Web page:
- The Washington Times - Tuesday, February 24, 2015

Israeli Prime Minister Benjamin Netanyahu has refused an invitation from Senate Democratic leaders to meet privately with members of their party next week when he gives a speech to a joint session of Congress.

The Israeli leader said he was aware of the partisan spat in the U.S. over the speech — the invitation to speak March 3 was issued by the Republicans in charge of Congress without consulting with the White House — and said he did not wish to compound that furor by speaking to one party behind closed doors.

To meet with Democrats alone “at this time could compound the misperception of partisanship regarding my upcoming visit,” Mr. Netanyahu wrote in a letter to Democratic Sens. Richard J. Durbin of Illinois and Dianne Feinstein of California, who issued the invitation Monday to speak with their caucus.

“I regret that the invitation to address the special joint session of Congress has been perceived by some to be political or partisan,” wrote Mr. Netanyahu, who has lived in the U.S. for decades. “I can assure you that my sole intention in accepting it was to voice Israel’s grave concerns about a potential nuclear agreement with Iran that could threaten the survival of my country.”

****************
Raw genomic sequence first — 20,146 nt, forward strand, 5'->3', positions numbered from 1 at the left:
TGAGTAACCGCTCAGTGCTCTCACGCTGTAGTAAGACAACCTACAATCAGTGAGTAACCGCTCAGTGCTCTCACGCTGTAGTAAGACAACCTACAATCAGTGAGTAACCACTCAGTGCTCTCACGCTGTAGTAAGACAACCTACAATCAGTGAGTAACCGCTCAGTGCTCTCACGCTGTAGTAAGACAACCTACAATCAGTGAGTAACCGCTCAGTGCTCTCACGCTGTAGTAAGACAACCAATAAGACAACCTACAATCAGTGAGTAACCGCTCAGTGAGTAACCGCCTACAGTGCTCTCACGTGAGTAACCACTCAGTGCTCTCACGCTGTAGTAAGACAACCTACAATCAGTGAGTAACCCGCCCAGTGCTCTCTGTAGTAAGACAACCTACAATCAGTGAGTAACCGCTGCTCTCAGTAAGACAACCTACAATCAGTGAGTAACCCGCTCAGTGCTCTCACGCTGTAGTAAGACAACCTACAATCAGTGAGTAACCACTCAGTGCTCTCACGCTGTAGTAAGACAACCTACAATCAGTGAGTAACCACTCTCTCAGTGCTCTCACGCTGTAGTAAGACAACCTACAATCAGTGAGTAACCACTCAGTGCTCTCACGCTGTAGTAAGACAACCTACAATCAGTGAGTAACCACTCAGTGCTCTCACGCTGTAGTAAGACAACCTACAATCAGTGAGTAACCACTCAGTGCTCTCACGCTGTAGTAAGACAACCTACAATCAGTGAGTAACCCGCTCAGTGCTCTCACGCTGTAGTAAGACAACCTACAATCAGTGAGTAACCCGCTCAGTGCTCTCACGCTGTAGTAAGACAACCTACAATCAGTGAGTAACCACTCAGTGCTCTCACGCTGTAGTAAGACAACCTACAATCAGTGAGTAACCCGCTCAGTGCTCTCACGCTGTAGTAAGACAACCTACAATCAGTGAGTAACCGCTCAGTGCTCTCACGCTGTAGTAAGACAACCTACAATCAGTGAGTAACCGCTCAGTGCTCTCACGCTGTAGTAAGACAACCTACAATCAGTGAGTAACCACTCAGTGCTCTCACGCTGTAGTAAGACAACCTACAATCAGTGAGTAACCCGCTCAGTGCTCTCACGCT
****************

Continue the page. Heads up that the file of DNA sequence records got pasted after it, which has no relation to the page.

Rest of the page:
A number of Democrats, including Vice President Joseph R. Biden in his capacity as president of the Senate, have said they will not attend the speech to a joint session of Congress. The White House has called the invitation a breach of protocol and a partisan shot at President Obama’s Middle East policies.

Mr. Obama will not meet with Mr. Netanyahu at all during the Israeli leader’s trip. Administration officials have said it would breach protocol to host a foreign leader so close to his domestic election. Israel will select a new parliament March 17.

In a statement, Mr. Durbin said he regretted the Israeli leader’s decision and continued the meme of deriding as partisan the original Netanyahu invitation by Capitol Hill Republicans.

“We offered the Prime Minister an opportunity to balance the politically divisive invitation from Speaker (John) Boehner with a private meeting with Democrats who are committed to keeping the bipartisan support of Israel strong,” he said. “His refusal to meet is disappointing to those of us who have stood by Israel for decades.”

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